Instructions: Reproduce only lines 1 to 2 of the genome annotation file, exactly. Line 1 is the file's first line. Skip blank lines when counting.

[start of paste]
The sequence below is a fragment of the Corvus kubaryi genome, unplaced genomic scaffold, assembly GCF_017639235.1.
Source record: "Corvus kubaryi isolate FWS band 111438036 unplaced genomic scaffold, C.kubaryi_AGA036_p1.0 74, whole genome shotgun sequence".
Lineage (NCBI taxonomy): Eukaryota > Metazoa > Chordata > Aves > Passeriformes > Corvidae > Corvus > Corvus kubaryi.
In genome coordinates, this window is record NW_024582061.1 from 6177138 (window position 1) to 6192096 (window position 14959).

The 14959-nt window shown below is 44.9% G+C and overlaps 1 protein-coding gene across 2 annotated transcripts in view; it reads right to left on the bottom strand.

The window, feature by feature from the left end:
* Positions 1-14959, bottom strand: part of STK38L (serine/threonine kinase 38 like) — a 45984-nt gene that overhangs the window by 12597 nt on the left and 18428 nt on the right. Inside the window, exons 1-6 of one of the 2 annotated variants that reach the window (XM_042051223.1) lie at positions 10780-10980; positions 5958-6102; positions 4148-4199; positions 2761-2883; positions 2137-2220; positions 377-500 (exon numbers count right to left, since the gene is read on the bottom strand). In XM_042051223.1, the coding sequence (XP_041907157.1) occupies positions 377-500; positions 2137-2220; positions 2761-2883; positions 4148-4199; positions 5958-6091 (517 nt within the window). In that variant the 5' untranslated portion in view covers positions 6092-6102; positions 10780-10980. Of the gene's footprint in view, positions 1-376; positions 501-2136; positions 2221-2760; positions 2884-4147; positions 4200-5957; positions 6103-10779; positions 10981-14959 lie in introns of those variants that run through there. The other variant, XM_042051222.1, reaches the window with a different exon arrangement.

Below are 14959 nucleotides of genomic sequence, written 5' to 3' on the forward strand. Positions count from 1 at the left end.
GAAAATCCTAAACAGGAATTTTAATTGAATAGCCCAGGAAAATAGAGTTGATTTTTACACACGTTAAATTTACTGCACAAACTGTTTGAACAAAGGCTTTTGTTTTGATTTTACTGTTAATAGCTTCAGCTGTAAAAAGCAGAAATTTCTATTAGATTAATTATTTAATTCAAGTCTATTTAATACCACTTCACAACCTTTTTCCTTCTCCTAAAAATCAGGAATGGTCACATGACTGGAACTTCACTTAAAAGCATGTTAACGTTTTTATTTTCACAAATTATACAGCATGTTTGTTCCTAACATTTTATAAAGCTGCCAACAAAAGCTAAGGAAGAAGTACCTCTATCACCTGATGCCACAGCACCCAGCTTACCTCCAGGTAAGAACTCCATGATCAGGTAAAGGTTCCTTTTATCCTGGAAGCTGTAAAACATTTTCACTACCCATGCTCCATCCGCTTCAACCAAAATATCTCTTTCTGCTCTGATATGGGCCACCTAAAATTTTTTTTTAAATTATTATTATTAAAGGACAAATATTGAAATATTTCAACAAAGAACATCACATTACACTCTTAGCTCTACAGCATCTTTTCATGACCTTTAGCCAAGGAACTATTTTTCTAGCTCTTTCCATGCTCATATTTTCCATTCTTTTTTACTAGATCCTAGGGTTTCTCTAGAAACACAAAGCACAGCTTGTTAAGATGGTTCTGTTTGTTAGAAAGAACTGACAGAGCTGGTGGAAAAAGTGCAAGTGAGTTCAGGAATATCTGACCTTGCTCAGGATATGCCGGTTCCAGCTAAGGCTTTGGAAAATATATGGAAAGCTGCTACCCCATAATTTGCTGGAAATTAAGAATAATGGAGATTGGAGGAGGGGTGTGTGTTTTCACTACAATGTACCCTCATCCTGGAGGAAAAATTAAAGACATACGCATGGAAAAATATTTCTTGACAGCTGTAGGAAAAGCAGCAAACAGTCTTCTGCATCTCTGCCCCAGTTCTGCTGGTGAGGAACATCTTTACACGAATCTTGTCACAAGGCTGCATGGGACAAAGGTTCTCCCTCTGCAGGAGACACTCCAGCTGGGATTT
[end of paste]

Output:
The sequence below is a fragment of the Corvus kubaryi genome, unplaced genomic scaffold, assembly GCF_017639235.1.
Source record: "Corvus kubaryi isolate FWS band 111438036 unplaced genomic scaffold, C.kubaryi_AGA036_p1.0 74, whole genome shotgun sequence".